John Droz Jr.

Critically Thinking about a Clash of World Views
Why people can look at the same situation very differently

John Droz jr.

Sep 17

It’s fascinating to see how good people can have diametrically opposite views about the same situation, especially when the facts are largely indisputable. Why don’t the facts determine their response? Because the facts are irrelevant to people with certain world views.

Note: by the “facts” we mean an objective assessment of the totality of the evidence — not just a selective one-sided story. FYI, this is consistent with a genuine scientific assessment, which has four critical elements: 1) Objective, 2) Comprehensive, 3) Transparent, and 4) Empirical.

Here is a popular world view held by many well-intentioned people:

1 – They instinctively give deference to perceived authority (CDC, AMA, IPCC, Dr. Fauci, etc.), as such acquiescence is believed to be a virtue.*

2 – Due to #1, the information provided to the public by these authority figures is accepted basically carte-blanche — taken at face value.

3 – Also due to #1, they are willing to tolerate/overlook a surprisingly large amount of abuse, neglect, dishonesty, incompetence, etc. from such authority figures.

4 – They have an automatically negative response to others who have the temerity to object to bad behavior by authority figures. They believe that such objectors must be malcontents, trouble-makers, disrespectful, etc.

Note that the FACTS have little influence on any of the positions of people with this outlook.  Unfortunately, this perspective invites abuse by bad actors who are driven to gain increasingly more control over others, especially those who are deferential to their power grab.

Here is a very different (competing) world view held by other decent people:

1 – They believe that respect is not an entitlement or an endowment, but has to be earned.

2 – The information provided to the public by these authority figures is treated skeptically — which is the scientific way of processing data.

3 – They are not willing to tolerate or overlook mistreatment by authority figures, as it is an immoral violation of their civil rights.

4 – They are genuinely concerned when other citizens report they have been abused by authority figures, and base their response on the evidence.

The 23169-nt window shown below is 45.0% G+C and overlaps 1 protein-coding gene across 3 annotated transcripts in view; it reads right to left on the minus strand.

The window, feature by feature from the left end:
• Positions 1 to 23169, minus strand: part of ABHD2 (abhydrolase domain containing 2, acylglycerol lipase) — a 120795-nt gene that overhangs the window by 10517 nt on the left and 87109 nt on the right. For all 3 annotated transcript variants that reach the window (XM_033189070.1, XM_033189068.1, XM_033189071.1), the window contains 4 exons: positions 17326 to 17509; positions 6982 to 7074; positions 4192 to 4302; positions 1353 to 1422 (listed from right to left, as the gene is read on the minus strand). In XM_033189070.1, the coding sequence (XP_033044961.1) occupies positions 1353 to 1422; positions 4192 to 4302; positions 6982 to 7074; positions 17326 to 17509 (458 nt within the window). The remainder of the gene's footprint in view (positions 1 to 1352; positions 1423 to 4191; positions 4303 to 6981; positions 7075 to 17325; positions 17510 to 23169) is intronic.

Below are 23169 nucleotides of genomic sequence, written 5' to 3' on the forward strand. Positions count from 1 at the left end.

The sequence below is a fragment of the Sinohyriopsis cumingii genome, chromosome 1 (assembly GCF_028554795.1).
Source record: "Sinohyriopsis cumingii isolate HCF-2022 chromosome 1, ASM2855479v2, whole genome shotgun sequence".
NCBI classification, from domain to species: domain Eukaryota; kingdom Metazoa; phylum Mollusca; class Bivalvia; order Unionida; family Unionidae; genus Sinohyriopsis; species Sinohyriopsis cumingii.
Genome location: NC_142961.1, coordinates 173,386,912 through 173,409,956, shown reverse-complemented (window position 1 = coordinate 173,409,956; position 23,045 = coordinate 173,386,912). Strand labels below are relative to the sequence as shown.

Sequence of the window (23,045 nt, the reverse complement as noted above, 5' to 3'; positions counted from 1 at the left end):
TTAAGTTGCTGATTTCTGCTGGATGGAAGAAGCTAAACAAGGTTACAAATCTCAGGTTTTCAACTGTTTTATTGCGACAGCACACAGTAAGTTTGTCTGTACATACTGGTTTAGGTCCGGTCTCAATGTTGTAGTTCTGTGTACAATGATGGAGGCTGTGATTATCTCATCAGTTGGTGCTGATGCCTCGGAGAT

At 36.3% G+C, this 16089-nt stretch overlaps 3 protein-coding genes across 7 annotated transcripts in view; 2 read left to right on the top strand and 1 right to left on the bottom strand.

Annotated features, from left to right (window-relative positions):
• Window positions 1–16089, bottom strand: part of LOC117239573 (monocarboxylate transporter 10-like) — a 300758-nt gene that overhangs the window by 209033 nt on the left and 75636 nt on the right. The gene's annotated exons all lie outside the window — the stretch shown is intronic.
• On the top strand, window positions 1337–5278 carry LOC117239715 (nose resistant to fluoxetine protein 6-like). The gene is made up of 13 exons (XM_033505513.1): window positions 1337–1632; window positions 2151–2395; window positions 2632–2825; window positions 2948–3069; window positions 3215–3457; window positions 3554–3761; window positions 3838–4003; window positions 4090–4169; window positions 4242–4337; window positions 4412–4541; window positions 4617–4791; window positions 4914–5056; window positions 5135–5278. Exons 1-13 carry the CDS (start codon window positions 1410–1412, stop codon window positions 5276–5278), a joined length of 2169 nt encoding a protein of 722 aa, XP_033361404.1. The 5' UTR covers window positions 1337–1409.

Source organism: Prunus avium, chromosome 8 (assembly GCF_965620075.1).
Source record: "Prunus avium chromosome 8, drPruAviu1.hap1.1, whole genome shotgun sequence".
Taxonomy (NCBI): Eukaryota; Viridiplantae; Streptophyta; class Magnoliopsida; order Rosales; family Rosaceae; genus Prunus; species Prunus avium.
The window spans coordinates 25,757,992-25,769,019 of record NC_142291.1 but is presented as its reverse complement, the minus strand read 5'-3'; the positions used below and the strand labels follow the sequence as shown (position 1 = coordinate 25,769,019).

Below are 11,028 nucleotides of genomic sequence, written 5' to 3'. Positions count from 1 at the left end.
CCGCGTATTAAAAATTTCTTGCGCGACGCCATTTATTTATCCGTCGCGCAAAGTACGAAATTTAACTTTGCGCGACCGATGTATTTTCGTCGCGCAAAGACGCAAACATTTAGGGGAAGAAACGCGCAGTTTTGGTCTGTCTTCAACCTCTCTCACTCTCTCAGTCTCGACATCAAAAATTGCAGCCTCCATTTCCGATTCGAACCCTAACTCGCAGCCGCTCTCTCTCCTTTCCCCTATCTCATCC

In this second scenario, FACTS play a much more important role. To these people, doing what’s right isn’t robotically following directives by an authority figure, but rather using our own critical thinking skills to make sound judgments.

So the bottom line is that good people can have opposite reactions to the same situation. Without understanding their different world views, this disparity can be hard to process.

Additionally, if we want to convince a friend to take action about something, it would be helpful to have a clear understand of their world view before you structure your case…

* WHY this is the case in the US is an interesting matter that could be a lengthy discussion. IMO it is partly due because Americans are trusting people; partly due to people instinctively tending to follow the crowd; partly due to current societal matters (e.g. climate change) being too complex for the average citizen to process; partly due to people having full lives already so they are glad to hand off the responsibility of getting involved with societal matters to someone else, etc., etc.

Some other worthwhile insights on this topic: Bonhoeffer‘s Theory of Stupidity (short video) Have You Heard the Buffalo Paradox? (short video) How an Entire Population Becomes MENTALLY ILL (short video) Are You a Good German or a Badass German? A Primer for the Propagandized: Fear Is the Mind-Killer Mass Formation Psychosis (Dr. Malone) United States of Fear: How America Fell Victim to a Mass Delusional Psychosis (book) Climate Hysteria: A Mass Delusion to Demonize CO2 …

Here are other materials by this scientist that you might find interesting: discusses the science (or lack thereof) behind our energy options. covers the lack of genuine science behind our COVID-19 policies. multiple major reports on the election integrity issue.

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